Of all the political words that trip off our tongues yet bedevil understanding, one of the most important is “democracy.”

Strictly translated, it signifies authoritative power (kratos) by the citizenry or people (demos)—particularly the lower and middle classes—in the public affairs of a political order. Of course, this does not describe our reality.

We Americans live in a republic, whose laws are made by public officials in whom citizens invest power and authority, legitimating their power over the citizens who are governed. Citizens vote for their representatives, but there is often little relation between what citizens vote for and what their representatives do. Thus, President Lyndon B. Johnson campaigned on a peace platform in 1964; George W. Bush voted to keep America out of foreign entanglements in 2000; Donald Trump campaigned as (inter alia) a champion of the working man who would restore America’s infrastructure. The First Amendment grants citizens freedom of speech and religion, but those rights are extended only as far as is accepted by agents of the three branches of government. White supremacists can demonstrate in Charlottesville and the University of Virginia, but protesters at the Republican National Convention are put in pens far from the convention hall.

When today’s public officials refer to the American state as a democracy, they often do so to make themselves look good, not to be truthful. For few actually advocate programs that politically empower the people, and they often disregard the preferences of citizens. Polls show that a majority of citizens favor stricter regulations of guns and polluters; higher taxes on the wealthy; a relatively tolerant immigration policy; liberal views on “social issues”; and health care for all. Yet the Congress does not adhere to these public opinions—and I don’t think it’s because they’re smarter or more virtuous.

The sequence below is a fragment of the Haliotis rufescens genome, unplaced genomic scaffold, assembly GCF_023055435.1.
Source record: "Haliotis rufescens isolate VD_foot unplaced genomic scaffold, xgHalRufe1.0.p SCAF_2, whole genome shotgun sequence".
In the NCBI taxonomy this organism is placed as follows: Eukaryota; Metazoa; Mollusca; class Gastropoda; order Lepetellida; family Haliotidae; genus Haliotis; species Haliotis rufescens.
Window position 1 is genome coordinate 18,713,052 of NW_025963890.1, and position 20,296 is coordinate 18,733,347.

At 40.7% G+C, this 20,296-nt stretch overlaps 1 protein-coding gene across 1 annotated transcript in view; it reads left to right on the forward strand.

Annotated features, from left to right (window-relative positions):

But the trouble with democracy transcends contradictions between words and deeds or citizens and their representatives. A fog blurs the meaning of democracy, especially when it is invoked to describe our political order. But that fog reveals a real question—is democracy a beneficial political order or merely a linguistic honey?

In my scholarship, I have found that confusion about democracy stems from the misunderstood and opaque relationship between democracy and ideas of goodness, especially goodness as it relates to common and public affairs. This misunderstanding is particularly disturbing in the midst of democracy’s invocation today: Few citizens understand democracy’s ability, practically or ethically, to improve our social lives, and few politicians genuinely want to.

Practical roots of this misunderstanding recur to the American founding. The drafters of the American Constitution did not intend to create a democracy—thus, the Electoral College and the Senate (although having two houses of Congress can have democratic benefits). To the contrary, they secured a republic that would regulate American democracy and protect slavery not only because of racism but also because they didn’t trust ordinary citizens with political power.

As the nation extended suffrage and abolished slavery and segregation, the political question became how democratic should the republic become. Americans may wonder whether greater democracy is even desirable, since few in the echelons of society that dominate public communications and our capitalist economy are prone to entrust more power to the many who are often seen as uncouth—incapable of political judgment and likely to threaten their positions.